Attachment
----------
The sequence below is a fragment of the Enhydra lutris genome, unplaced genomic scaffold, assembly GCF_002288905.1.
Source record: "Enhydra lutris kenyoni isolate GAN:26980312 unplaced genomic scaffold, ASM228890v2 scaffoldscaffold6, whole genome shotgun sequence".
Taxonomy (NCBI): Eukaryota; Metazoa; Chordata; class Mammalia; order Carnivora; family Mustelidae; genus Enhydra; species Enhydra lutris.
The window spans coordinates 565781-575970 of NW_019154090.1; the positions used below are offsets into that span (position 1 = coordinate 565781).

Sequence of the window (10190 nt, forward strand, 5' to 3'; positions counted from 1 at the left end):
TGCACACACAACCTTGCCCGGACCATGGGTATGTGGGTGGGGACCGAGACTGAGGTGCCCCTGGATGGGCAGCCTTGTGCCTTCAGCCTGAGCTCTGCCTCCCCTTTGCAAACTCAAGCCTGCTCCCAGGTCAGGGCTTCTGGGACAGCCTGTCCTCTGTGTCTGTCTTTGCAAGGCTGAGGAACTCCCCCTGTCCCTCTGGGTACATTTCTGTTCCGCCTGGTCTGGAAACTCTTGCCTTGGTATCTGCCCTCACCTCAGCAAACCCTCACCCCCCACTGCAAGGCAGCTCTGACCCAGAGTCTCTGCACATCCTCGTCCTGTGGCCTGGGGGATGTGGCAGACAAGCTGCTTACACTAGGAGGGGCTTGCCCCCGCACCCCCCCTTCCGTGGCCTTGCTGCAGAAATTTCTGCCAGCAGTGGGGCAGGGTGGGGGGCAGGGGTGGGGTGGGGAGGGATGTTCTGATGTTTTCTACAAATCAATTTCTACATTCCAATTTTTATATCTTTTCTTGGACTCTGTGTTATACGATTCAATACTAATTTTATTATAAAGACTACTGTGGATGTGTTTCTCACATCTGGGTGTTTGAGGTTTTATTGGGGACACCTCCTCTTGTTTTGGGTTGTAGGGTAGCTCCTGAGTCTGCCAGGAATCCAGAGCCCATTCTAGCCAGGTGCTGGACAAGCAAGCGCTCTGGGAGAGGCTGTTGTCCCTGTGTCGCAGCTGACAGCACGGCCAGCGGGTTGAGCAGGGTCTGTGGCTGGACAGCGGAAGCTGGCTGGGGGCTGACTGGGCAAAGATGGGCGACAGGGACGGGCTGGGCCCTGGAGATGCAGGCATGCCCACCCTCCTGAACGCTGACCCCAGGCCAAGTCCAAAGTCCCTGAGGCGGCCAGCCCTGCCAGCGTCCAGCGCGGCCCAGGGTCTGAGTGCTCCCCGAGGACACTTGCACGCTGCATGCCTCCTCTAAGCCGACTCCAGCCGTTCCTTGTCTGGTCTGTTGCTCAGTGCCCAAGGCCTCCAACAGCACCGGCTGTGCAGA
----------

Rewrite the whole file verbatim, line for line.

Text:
The sequence below is a fragment of the Enhydra lutris genome, unplaced genomic scaffold, assembly GCF_002288905.1.
Source record: "Enhydra lutris kenyoni isolate GAN:26980312 unplaced genomic scaffold, ASM228890v2 scaffoldscaffold6, whole genome shotgun sequence".
Taxonomy (NCBI): Eukaryota; Metazoa; Chordata; class Mammalia; order Carnivora; family Mustelidae; genus Enhydra; species Enhydra lutris.
The window spans coordinates 565781-575970 of NW_019154090.1; the positions used below are offsets into that span (position 1 = coordinate 565781).

Sequence of the window (10190 nt, forward strand, 5' to 3'; positions counted from 1 at the left end):
TGCACACACAACCTTGCCCGGACCATGGGTATGTGGGTGGGGACCGAGACTGAGGTGCCCCTGGATGGGCAGCCTTGTGCCTTCAGCCTGAGCTCTGCCTCCCCTTTGCAAACTCAAGCCTGCTCCCAGGTCAGGGCTTCTGGGACAGCCTGTCCTCTGTGTCTGTCTTTGCAAGGCTGAGGAACTCCCCCTGTCCCTCTGGGTACATTTCTGTTCCGCCTGGTCTGGAAACTCTTGCCTTGGTATCTGCCCTCACCTCAGCAAACCCTCACCCCCCACTGCAAGGCAGCTCTGACCCAGAGTCTCTGCACATCCTCGTCCTGTGGCCTGGGGGATGTGGCAGACAAGCTGCTTACACTAGGAGGGGCTTGCCCCCGCACCCCCCCTTCCGTGGCCTTGCTGCAGAAATTTCTGCCAGCAGTGGGGCAGGGTGGGGGGCAGGGGTGGGGTGGGGAGGGATGTTCTGATGTTTTCTACAAATCAATTTCTACATTCCAATTTTTATATCTTTTCTTGGACTCTGTGTTATACGATTCAATACTAATTTTATTATAAAGACTACTGTGGATGTGTTTCTCACATCTGGGTGTTTGAGGTTTTATTGGGGACACCTCCTCTTGTTTTGGGTTGTAGGGTAGCTCCTGAGTCTGCCAGGAATCCAGAGCCCATTCTAGCCAGGTGCTGGACAAGCAAGCGCTCTGGGAGAGGCTGTTGTCCCTGTGTCGCAGCTGACAGCACGGCCAGCGGGTTGAGCAGGGTCTGTGGCTGGACAGCGGAAGCTGGCTGGGGGCTGACTGGGCAAAGATGGGCGACAGGGACGGGCTGGGCCCTGGAGATGCAGGCATGCCCACCCTCCTGAACGCTGACCCCAGGCCAAGTCCAAAGTCCCTGAGGCGGCCAGCCCTGCCAGCGTCCAGCGCGGCCCAGGGTCTGAGTGCTCCCCGAGGACACTTGCACGCTGCATGCCTCCTCTAAGCCGACTCCAGCCGTTCCTTGTCTGGTCTGTTGCTCAGTGCCCAAGGCCTCCAACAGCACCGGCTGTGCAGA